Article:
Cirrhosis is a serious and often a life-threatening condition. It’s characterized by replacement of liver tissue with scar tissue due to persistent necrotic and inflammatory damage to the liver and its’ attempts to repair itself.
The longer cirrhosis goes undiagnosed and untreated, the more extensive is the damage. The final stage of the condition requires a liver transplant, in itself a very expensive procedure with a lot of potential complications.
Alternatives to conventional management of cirrhosis
There’s now an extensive history of research and practical application and introduction of donor hepatocytes (functional liver cells) into the liver parenchyma of patients to successfully halt progression of cirrhosis. However, this shouldn’t be attempted if the liver damage is too great.
Unfortunately, there are still a number of issues with liver cell transplants, such as:
- A lack of donors.
- Rejection of transplants (however, when detected early, it is easily treatable).
- Relatively low rate of survival for cell transplants (around 30%)
- Often, also an inability to maintain and increase hepatocyte count
We believe that the solution to these problems is in mesenchymal stem cells (MSCs).
Advantages of MSCs:
- They are easy to extract and grow.
- They’re less expensive than hepatocyte transplants
- No risk of cancer compared to embryonic stem cells
- Repeated injections boost the response and improve the outcome
- Zero possibility of rejection due to usage of patient’s own stem cells.
MSCs have certain features that allow them to be used as treatment and/or therapy of various disorders and conditions, including disorders of the liver. They are able to differentiate themselves into various types of cells, including hepatocytes.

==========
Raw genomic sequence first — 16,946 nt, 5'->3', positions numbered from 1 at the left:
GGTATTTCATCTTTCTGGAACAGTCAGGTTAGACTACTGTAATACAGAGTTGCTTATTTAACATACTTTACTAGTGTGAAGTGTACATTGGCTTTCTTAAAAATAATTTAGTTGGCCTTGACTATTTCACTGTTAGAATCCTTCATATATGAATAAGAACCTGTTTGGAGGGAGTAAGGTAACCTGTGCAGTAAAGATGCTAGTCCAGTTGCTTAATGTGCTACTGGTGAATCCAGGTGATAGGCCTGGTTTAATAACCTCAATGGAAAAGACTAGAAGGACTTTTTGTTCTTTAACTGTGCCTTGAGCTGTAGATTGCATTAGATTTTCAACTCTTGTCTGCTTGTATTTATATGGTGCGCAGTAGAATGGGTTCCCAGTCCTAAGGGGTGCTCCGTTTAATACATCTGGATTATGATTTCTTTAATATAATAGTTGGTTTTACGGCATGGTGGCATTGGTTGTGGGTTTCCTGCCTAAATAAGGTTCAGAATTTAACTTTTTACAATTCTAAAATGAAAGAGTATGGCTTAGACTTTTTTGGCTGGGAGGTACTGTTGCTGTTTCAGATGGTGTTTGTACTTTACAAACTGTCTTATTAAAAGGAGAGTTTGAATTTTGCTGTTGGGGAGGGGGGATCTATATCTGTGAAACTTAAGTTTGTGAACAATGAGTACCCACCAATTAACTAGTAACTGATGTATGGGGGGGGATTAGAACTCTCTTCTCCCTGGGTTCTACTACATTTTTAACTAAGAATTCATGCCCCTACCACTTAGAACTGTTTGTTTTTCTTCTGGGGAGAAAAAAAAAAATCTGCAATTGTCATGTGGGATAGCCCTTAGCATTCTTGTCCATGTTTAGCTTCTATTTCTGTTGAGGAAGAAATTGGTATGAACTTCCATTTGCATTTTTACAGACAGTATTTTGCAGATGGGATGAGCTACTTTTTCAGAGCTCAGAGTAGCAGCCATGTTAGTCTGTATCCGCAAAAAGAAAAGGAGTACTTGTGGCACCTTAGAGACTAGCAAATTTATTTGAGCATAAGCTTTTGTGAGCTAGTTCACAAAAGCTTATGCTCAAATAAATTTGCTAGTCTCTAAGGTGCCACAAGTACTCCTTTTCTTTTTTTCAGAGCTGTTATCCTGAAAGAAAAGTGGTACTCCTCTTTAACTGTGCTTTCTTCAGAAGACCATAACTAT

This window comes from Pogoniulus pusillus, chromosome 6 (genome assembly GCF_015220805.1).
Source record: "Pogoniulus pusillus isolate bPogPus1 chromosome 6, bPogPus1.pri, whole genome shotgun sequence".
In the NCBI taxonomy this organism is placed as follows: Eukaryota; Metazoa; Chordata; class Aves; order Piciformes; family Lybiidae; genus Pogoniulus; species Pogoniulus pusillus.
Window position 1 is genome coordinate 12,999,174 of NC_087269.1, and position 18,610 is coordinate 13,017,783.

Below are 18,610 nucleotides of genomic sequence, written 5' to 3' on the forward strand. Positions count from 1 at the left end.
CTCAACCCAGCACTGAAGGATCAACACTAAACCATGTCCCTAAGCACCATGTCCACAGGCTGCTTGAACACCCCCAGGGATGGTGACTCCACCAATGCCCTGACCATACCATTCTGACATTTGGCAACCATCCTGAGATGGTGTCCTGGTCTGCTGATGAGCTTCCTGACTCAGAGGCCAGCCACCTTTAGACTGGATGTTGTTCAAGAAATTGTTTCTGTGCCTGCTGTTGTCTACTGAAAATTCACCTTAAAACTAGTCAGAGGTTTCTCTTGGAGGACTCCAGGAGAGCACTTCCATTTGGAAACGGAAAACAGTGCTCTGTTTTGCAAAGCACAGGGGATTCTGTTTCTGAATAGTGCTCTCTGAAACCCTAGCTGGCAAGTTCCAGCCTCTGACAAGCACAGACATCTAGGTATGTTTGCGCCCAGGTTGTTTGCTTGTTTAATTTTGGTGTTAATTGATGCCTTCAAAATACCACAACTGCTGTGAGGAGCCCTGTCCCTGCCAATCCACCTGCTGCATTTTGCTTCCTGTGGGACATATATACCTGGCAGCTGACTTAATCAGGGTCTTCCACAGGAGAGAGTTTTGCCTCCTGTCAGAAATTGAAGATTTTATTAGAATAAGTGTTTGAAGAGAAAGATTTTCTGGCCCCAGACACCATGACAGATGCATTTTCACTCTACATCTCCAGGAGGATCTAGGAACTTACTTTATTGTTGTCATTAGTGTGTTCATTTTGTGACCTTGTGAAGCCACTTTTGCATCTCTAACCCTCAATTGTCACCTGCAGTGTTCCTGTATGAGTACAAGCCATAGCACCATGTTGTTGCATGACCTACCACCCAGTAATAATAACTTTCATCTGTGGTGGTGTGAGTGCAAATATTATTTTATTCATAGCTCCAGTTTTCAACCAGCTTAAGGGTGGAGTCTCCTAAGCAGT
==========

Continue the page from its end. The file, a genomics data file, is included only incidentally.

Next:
Results of experiments have shown that, when injected intravenously, mesenchymal stem cells embed themselves into the liver, differentiating into fully functional liver cells, thus restoring the damage that might’ve caused by deleterious processes.
Furthermore, MSCs produce cytokines and growth factors which suppress inflammation, thus reducing the rate of incidence of liver fibrosis, which is the underlying mechanism behind occurrence of cirrhosis.
MSCs are able to migrate to precise locations of inflammation after they are re-introduced into the patient’s body. This is due to special receptors similar to those present in leukocytes, that prompt the cells to move to the locations with accumulation of chemokines.
MSCs are also able to inhibit proliferation of hepatic stellate cells, as they usually serve as markers of underlying inflammatory processes in the liver, fibrosis in particular.
Mesenchymal stem cell therapy is an effective and safe way to manage liver conditions.